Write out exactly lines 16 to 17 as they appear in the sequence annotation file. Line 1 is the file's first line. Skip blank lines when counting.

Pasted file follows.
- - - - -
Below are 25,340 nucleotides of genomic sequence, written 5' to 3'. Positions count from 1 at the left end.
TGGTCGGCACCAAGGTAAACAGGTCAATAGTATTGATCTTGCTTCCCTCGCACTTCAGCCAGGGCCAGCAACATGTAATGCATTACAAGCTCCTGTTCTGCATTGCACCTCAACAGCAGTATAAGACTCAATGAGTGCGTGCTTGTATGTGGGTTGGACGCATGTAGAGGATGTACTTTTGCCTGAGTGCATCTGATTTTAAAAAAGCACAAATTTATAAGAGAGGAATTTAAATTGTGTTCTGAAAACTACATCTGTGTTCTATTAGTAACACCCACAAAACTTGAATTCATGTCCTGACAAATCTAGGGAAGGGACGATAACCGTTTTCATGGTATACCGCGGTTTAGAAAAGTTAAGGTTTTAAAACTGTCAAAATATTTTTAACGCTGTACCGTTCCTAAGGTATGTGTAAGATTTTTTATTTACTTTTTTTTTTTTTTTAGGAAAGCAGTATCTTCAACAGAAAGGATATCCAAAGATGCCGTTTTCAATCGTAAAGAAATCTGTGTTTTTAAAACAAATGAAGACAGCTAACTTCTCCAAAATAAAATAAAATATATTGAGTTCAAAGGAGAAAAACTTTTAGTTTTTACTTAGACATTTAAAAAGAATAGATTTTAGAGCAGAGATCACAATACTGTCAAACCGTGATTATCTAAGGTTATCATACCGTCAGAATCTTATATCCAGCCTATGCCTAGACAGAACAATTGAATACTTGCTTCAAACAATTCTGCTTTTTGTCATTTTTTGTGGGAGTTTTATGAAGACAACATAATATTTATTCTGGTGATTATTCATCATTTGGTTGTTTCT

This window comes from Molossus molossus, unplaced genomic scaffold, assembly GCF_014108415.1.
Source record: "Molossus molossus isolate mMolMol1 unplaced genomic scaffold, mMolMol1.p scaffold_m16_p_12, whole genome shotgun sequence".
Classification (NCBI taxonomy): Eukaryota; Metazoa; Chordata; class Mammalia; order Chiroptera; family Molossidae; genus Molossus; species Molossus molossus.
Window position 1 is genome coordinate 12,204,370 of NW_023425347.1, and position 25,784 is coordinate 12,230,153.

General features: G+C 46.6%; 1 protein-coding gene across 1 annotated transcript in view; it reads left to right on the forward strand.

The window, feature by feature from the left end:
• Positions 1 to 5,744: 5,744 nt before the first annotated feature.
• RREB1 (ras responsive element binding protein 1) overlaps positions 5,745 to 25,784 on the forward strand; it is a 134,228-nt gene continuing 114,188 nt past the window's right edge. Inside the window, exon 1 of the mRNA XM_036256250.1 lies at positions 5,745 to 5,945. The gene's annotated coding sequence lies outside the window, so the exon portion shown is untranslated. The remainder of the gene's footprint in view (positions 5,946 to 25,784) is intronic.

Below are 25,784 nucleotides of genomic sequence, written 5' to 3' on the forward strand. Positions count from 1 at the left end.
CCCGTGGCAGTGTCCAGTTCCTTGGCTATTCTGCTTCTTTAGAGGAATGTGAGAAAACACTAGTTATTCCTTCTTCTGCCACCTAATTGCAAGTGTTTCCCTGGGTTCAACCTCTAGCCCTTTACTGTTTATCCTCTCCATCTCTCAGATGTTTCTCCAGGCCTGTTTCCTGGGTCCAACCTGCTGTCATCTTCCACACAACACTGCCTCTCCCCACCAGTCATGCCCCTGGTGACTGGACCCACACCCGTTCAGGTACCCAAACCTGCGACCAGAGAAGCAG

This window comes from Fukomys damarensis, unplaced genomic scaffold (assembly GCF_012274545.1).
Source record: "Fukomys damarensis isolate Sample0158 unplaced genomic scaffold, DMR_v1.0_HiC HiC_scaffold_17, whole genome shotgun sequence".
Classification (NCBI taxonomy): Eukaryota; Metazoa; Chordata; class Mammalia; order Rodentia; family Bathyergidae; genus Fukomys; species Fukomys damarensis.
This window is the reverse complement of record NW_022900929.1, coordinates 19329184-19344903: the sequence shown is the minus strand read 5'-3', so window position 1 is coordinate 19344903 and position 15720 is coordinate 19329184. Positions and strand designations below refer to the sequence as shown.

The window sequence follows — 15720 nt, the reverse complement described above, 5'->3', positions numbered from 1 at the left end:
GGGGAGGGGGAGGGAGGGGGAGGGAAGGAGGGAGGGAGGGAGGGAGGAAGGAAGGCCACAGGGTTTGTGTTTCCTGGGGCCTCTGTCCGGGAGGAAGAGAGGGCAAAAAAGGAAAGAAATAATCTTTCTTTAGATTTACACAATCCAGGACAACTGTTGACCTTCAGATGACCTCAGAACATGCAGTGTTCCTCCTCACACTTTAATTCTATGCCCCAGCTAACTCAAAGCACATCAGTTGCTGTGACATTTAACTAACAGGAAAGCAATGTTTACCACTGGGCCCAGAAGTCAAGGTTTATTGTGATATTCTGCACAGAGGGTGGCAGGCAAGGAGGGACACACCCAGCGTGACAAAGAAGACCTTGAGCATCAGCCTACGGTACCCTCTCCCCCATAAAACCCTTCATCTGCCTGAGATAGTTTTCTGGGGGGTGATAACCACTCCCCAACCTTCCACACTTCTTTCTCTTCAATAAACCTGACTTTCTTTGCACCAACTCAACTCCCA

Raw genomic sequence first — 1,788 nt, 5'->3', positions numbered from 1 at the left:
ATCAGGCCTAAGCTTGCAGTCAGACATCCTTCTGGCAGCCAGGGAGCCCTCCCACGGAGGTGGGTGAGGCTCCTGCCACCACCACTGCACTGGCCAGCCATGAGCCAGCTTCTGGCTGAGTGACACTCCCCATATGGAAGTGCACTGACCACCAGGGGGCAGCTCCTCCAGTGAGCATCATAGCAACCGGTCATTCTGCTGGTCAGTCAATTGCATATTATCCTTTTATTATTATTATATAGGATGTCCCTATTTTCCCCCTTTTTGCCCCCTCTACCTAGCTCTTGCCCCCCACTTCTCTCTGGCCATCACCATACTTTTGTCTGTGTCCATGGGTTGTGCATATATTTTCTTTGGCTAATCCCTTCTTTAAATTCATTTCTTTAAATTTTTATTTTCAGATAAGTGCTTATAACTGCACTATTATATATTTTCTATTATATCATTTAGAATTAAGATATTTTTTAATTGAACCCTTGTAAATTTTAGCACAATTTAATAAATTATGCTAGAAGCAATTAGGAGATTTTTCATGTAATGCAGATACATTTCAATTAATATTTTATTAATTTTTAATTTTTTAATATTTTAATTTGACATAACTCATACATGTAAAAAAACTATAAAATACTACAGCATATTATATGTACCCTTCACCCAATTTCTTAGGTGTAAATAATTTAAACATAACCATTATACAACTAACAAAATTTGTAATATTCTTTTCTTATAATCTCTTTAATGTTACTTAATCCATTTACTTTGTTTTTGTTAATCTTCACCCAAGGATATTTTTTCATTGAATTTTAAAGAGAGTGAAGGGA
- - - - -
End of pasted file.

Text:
This window is the reverse complement of record NW_022900929.1, coordinates 19329184-19344903: the sequence shown is the minus strand read 5'-3', so window position 1 is coordinate 19344903 and position 15720 is coordinate 19329184. Positions and strand designations below refer to the sequence as shown.

The window sequence follows — 15720 nt, the reverse complement described above, 5'->3', positions numbered from 1 at the left end: